Throughout we see Leela shuttling between an oppressed adult and a girl with eyes as wide as a teenager who ‘loved the smell of gold’. This makes her flesh-and-blood. Makes her embarrassingly honest. Tells us what pushing young girls into marriage does to their psychology. Leela owns you in her struggles.
But, why does she suffer Vishal? This question nagged me throughout the book.
Is it because ‘an unemployed man in Delhi was better than living in the unloved, glum atmosphere of my parents’ house’ that she drags herself, bruises and all, in a loveless life? Her self-talk is powerful but it barely converts into a permanent stand. She muses – ‘I didn’t know why I always surrendered’. We are glad she is asking that. And nod when she accepts ‘it was ironic that after all the promises I made to myself, like my mother, I too had a mute existence in my marital home’. We agree. We are angry for her and somewhat with her too.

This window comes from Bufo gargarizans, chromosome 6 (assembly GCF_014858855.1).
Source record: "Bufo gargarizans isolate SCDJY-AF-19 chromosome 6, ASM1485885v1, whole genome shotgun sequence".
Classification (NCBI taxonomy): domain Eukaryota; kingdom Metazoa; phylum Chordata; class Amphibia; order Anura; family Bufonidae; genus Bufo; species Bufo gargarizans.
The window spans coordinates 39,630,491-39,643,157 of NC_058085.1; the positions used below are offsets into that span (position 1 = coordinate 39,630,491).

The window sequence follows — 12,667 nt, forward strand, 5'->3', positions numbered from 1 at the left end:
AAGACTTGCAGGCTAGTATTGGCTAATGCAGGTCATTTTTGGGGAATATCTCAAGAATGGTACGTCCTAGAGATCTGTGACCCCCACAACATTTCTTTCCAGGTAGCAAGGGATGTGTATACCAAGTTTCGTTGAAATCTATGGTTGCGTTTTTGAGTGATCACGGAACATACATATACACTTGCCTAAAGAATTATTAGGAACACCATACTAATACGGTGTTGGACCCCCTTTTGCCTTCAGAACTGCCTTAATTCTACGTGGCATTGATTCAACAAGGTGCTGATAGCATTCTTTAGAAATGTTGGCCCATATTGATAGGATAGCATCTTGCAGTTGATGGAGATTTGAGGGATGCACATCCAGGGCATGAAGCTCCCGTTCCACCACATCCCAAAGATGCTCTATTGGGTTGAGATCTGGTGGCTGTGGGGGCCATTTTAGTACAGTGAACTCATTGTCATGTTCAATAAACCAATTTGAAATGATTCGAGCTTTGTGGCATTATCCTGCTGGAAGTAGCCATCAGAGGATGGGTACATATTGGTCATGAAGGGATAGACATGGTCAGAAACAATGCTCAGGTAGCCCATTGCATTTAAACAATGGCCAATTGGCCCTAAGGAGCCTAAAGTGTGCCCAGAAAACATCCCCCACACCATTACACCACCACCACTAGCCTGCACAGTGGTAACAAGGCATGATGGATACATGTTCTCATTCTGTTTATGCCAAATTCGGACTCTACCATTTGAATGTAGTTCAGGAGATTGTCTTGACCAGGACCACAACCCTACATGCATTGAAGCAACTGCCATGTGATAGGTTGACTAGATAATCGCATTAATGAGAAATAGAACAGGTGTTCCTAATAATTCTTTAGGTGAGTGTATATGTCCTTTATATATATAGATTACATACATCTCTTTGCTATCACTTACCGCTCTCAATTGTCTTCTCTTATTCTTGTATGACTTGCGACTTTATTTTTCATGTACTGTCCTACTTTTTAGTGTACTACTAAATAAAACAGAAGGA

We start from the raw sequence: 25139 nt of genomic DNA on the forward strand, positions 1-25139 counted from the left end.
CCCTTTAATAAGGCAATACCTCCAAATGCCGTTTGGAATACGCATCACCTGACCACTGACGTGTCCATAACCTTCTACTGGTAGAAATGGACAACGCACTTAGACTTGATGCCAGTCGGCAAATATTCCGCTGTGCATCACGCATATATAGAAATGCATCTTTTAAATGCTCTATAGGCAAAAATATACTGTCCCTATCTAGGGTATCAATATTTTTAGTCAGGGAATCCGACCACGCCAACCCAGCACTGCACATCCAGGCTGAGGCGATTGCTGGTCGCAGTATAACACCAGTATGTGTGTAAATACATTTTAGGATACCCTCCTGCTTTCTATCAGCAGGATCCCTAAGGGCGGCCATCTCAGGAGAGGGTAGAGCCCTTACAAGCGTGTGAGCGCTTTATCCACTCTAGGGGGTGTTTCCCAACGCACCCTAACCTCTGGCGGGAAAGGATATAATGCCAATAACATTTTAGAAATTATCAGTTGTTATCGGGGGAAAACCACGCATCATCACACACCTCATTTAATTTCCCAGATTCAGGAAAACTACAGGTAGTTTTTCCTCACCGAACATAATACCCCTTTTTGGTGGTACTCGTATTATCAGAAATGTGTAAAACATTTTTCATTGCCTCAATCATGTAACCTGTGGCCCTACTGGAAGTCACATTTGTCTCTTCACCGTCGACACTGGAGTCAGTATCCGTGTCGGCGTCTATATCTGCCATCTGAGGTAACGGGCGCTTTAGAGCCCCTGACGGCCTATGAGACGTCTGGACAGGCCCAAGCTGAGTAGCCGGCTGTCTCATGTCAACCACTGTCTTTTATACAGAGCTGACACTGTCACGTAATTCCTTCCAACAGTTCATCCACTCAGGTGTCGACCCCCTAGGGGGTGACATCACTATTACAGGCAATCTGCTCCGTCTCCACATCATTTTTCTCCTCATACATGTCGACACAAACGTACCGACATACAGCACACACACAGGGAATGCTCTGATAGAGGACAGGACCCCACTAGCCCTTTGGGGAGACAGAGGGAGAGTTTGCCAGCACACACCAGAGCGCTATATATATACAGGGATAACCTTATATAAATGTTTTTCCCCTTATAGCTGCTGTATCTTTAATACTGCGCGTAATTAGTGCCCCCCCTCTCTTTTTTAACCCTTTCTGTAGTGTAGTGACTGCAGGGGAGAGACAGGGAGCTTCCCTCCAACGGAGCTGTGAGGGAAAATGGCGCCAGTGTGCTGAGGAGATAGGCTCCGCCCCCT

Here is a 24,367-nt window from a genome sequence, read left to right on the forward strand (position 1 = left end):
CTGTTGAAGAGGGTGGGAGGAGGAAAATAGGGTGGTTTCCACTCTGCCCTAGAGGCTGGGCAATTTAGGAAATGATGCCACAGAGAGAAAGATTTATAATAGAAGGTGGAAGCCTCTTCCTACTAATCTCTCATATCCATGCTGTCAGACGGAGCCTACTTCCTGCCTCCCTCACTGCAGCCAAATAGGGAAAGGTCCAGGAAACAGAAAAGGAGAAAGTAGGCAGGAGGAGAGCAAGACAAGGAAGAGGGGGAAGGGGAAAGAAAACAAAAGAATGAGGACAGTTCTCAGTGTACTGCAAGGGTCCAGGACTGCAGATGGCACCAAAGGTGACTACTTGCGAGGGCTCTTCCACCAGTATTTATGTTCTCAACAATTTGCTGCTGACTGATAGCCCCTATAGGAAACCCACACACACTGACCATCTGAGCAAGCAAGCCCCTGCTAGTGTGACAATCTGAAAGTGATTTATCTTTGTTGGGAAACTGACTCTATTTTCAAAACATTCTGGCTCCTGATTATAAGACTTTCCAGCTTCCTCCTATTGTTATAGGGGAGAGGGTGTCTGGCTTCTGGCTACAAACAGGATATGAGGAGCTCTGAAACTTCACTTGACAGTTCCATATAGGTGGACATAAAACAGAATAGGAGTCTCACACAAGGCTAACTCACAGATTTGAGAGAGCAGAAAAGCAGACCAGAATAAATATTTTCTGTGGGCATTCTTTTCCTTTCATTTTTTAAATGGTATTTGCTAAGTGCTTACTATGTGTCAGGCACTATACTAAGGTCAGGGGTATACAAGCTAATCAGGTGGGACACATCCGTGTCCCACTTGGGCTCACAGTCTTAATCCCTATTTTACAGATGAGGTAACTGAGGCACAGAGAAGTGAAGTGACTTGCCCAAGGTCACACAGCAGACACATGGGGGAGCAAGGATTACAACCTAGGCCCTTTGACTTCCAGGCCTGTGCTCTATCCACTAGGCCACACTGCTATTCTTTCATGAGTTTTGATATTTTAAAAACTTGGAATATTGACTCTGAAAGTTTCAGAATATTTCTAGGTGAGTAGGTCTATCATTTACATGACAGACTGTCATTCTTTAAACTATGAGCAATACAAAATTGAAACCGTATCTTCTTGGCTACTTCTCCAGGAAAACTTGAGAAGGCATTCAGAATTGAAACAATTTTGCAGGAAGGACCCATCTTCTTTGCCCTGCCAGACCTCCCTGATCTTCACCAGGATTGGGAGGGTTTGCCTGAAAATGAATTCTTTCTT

Why doesn’t she change her circumstances, for so long? Why does her prayer for freedom and ‘I longed for Vishal’s death’ come so late in the day, and feeling so sudden? Is this a problem with the plot? Or is this what is called “and then it all snapped, forever”?
‘I questioned myself. I couldn’t find an answer.’ - that important question...
There are moments of epiphany that make Leela realize how ‘I had lived in a dream world all my life, always blaming the circumstances for my own weaknesses’. So, while she gradually walks the corridor of freedom – from unquestioning dependence and social norms towards what she wants to be, she opens herself to questioning by the reader, by questioning herself thus. She invites us to think when she says ‘call it a compromise, adjustment, or selfishness; I agreed to return to my marital home’ even after Vishal is ready to divorce her for hitting him once.